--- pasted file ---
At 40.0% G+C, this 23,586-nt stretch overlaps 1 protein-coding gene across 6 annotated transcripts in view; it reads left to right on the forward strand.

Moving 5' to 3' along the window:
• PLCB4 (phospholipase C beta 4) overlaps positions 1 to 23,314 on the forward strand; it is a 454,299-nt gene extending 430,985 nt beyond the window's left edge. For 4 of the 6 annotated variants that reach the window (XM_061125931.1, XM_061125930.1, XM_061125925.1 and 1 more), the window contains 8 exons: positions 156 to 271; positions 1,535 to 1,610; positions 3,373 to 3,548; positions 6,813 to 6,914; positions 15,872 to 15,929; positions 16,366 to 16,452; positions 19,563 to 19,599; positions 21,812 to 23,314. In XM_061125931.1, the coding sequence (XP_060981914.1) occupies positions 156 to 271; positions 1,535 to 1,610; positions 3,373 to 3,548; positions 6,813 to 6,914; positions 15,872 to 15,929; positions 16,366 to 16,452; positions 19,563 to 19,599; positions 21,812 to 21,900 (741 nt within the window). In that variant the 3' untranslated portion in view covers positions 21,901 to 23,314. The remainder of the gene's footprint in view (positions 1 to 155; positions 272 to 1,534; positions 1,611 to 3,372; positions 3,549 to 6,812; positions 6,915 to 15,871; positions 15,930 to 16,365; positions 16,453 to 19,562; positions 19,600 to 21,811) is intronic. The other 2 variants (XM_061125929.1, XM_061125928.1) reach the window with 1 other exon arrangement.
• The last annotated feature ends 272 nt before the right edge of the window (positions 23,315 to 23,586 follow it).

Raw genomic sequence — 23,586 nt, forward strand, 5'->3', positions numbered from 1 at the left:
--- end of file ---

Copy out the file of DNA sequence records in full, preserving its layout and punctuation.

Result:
At 40.0% G+C, this 23,586-nt stretch overlaps 1 protein-coding gene across 6 annotated transcripts in view; it reads left to right on the forward strand.

Moving 5' to 3' along the window:
• PLCB4 (phospholipase C beta 4) overlaps positions 1 to 23,314 on the forward strand; it is a 454,299-nt gene extending 430,985 nt beyond the window's left edge. For 4 of the 6 annotated variants that reach the window (XM_061125931.1, XM_061125930.1, XM_061125925.1 and 1 more), the window contains 8 exons: positions 156 to 271; positions 1,535 to 1,610; positions 3,373 to 3,548; positions 6,813 to 6,914; positions 15,872 to 15,929; positions 16,366 to 16,452; positions 19,563 to 19,599; positions 21,812 to 23,314. In XM_061125931.1, the coding sequence (XP_060981914.1) occupies positions 156 to 271; positions 1,535 to 1,610; positions 3,373 to 3,548; positions 6,813 to 6,914; positions 15,872 to 15,929; positions 16,366 to 16,452; positions 19,563 to 19,599; positions 21,812 to 21,900 (741 nt within the window). In that variant the 3' untranslated portion in view covers positions 21,901 to 23,314. The remainder of the gene's footprint in view (positions 1 to 155; positions 272 to 1,534; positions 1,611 to 3,372; positions 3,549 to 6,812; positions 6,915 to 15,871; positions 15,930 to 16,365; positions 16,453 to 19,562; positions 19,600 to 21,811) is intronic. The other 2 variants (XM_061125929.1, XM_061125928.1) reach the window with 1 other exon arrangement.
• The last annotated feature ends 272 nt before the right edge of the window (positions 23,315 to 23,586 follow it).

Raw genomic sequence — 23,586 nt, forward strand, 5'->3', positions numbered from 1 at the left: